In the United States, where blacks bear a disproportionate burden of the HIV/AIDS epidemic, black religious institutions could help turn the tide. In a new study in PLoS ONE based on dozens of interviews and focus groups with 38 of Philadelphia's most influential black clergy, physicians and public health researchers find that traditional barriers to preaching about HIV prevention could give way to faith-friendly messages about getting tested and staying on treatment.
The public health community has long struggled with how best to reduce HIV infection rates among black Americans, which is seven times that of whites. In a new paper in the journal PLoS ONE, a team of physicians and public health researchers report that African-American clergy say they are ready to join the fight against the disease by focusing on HIV testing, treatment, and social justice, a strategy that is compatible with religious teaching.
"We in public health have done a poor job of engaging African-American community leaders and particularly black clergy members in HIV prevention," said Amy Nunn, lead author of the study and assistant professor of medicine in the Warren Alpert Medical School of Brown University. "There is a common misperception that African American churches are unwilling to address the AIDS epidemic. This paper highlights some of the historical barriers to effectively engaging African American clergy in HIV prevention and provides recommendations from clergy for how to move forward."
The paper analyzes and distills dozens of interviews and focus group data among 38 African-Amereican pastors and imams in Philadelphia, where racial disparities in HIV infection are especially stark. Seven in 10 new infections in the city are among black residents. With uniquely deep influence in their communities, nearly all of the 27 male and 11 female clergy said they could and would preach and promote HIV testing and treatment.
That message, delivered by clergy or other influential figures, would provide a needed complement to decades of public health efforts that have emphasized risk behaviors, Nunn said. Research published and widely reported last year, for example, suggests that testing and then maintaining people on treatment could dramatically reduce new infections because treatment can give people a 96-percent lower chance of transmitting HIV.
"For decades, we've focused many HIV prevention efforts on reducing risky behavior," said Nunn, who is also based at The Miriam Hospital. "Focusing on HIV testing and treatment should be the backbone of HIV prevention strategies and efforts to reduce racial disparities in HIV infection. Making HIV testing routine is the gateway to getting more individuals on treatment. African American clergy have an important role to play in routinizing HIV testing."
The barriers clergy members face
Many religious leaders acknowledged that they've struggled with how best to combat the epidemic, particularly with challenges related to discussing human sexuality in church or mosque, according to the analysis in the paper.
"One time my pastor spoke to young people about sex, mentioning using protection," the paper quotes a clergy member as saying in one example. "I was sitting in the clergy row; you could feel the heat! I was surprised he said that. Comments from the clergy highlighted they were opposed to that. It's a tightrope walk."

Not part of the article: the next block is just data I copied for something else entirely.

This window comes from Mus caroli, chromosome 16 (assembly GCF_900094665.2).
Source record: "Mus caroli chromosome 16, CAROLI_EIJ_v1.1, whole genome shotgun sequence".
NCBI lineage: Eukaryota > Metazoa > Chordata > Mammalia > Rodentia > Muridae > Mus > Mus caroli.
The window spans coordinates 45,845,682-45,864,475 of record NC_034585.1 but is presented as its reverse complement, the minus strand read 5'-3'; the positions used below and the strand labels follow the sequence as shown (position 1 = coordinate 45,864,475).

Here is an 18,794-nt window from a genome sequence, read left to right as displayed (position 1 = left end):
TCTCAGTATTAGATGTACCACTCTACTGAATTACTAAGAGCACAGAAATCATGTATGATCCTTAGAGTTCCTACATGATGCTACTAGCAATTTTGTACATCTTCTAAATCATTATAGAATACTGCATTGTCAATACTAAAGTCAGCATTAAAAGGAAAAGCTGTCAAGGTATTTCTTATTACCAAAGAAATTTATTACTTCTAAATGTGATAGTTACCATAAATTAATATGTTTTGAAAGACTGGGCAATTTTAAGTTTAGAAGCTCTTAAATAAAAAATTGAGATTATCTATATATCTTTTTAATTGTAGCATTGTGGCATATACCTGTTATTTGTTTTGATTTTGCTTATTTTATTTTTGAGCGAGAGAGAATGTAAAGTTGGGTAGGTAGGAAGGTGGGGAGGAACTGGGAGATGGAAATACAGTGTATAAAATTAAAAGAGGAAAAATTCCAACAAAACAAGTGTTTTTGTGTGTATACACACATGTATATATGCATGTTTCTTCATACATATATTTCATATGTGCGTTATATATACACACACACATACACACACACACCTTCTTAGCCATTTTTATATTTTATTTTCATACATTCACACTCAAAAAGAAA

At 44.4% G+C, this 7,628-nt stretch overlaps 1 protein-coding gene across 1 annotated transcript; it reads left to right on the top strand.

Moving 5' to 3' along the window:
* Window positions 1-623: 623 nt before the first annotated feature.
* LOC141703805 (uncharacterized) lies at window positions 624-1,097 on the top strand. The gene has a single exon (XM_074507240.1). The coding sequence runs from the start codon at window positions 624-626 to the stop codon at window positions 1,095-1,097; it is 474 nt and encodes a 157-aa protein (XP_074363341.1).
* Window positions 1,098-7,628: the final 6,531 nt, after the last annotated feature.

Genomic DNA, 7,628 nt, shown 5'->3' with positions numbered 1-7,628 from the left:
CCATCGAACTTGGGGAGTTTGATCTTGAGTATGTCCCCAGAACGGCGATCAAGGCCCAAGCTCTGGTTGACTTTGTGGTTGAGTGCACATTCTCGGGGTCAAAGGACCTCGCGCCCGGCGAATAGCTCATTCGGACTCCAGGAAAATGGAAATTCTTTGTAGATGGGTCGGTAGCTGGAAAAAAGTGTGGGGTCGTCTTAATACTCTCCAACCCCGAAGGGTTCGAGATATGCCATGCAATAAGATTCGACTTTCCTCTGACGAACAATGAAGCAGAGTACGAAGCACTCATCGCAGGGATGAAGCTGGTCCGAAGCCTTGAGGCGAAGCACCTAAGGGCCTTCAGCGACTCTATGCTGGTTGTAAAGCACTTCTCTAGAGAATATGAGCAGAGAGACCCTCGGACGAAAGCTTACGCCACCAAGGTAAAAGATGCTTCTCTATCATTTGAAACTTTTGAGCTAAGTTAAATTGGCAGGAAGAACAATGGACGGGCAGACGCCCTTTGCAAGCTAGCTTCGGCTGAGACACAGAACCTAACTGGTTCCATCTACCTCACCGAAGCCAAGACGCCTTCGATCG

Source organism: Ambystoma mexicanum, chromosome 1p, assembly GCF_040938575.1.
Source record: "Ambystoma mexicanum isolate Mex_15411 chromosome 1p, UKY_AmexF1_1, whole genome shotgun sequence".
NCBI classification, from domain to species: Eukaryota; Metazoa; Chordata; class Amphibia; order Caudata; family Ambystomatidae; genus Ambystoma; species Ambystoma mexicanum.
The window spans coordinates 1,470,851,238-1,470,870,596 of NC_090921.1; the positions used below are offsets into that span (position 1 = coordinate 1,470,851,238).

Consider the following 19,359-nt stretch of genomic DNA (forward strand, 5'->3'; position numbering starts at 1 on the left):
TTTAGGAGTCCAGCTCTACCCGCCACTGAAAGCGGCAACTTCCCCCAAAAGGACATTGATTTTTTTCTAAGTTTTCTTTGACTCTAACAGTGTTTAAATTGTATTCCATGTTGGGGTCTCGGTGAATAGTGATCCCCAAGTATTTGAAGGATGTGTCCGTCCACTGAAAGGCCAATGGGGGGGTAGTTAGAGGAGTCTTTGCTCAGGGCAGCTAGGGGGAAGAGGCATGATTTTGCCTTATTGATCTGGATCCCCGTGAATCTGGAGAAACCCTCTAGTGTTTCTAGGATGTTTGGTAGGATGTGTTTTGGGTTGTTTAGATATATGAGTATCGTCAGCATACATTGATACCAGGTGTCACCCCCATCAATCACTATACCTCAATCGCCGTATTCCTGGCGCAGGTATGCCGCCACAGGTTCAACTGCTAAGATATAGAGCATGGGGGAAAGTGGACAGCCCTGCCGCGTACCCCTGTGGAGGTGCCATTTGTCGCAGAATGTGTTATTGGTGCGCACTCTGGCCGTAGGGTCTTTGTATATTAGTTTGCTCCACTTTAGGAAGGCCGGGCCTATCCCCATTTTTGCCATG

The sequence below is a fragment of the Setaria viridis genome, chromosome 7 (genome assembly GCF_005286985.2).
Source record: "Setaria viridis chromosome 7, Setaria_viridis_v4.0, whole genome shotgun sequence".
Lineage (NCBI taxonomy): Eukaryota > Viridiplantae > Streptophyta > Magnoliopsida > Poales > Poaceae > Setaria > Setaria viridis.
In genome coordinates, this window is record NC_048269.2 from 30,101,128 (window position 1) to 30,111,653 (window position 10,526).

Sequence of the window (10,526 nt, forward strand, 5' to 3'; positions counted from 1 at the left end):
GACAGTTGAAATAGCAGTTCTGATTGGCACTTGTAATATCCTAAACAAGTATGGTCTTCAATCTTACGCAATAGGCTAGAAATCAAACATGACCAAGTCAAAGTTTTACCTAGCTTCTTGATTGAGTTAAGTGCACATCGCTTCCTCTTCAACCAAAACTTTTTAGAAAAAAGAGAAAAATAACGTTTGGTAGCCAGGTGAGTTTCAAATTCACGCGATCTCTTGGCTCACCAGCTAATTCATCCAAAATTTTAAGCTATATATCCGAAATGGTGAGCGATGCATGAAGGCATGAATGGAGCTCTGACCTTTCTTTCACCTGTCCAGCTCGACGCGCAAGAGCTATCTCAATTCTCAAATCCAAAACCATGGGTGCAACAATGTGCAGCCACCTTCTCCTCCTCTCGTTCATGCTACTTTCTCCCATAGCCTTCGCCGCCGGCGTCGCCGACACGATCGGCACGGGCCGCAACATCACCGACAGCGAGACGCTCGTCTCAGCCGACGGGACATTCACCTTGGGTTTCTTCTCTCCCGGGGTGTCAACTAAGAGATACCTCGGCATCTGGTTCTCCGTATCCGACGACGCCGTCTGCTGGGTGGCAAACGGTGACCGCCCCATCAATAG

Many clergy members also said they face significant barriers to preaching about risk behaviors without still emphasizing abstinence.
"It's my duty as a preacher to tell people to abstain," one pastor told the research team, "but if they're still having sex and they're getting HIV, there has to be another way to handle this."
What clergy can do
Many clergy members suggested couching the HIV/AIDS epidemic in social justice rather than behavioral terms, Nunn said. They also recommended focusing on HIV testing as an important means to help stem the spread of the disease and reduce the stigma.
"We need to standardize testing," one pastor told the researchers. "One thing that we could do immediately is to encourage our congregations -- everybody -- to get tested. ... We're not dealing with risk factors. And we're all going to get tested once a year. That's the one thing that we could do that doesn't get into our doctrine about sexuality."
In general, many of the religious leaders said they could encourage discussion of HIV not only in main worship services, but also in ministries and community outreach activities.
The streets of Philadelphia
Nunn and collaborators have already begun such work in the city. In 2010, for example, she worked with prominent pastors, local media companies and Mayor Nutter's office of faith-based initiatives to promote and destigmatize HIV testing across the city. This year, in partnership with dozens of churches and other community leaders, she will oversee an HIV prevention campaign that includes door-to-door testing in an entire zip code of Philadelphia with high infection rates.
"Religious leaders are, in fact, willing to engage in dialogue and HIV prevention if you do it in a culturally appropriate and faith-friendly way," Nunn said. "This means that HIV prevention should be couched in social justice and public health rather than in exclusively behavioral terms. HIV testing should be the backbone of any strategy to engage African American clergy in HIV prevention."
In addition to Nunn, the paper's other authors are Michelle Lally and Tim Flanigan of Brown and The Miriam, Alexandra Cornwall of The Miriam, former Brown students Nora Chute and Julia Sanders, Gladys Thomas and Stacey Trooskin of the University Pennsylvania, and George James of the Council for Relationships.
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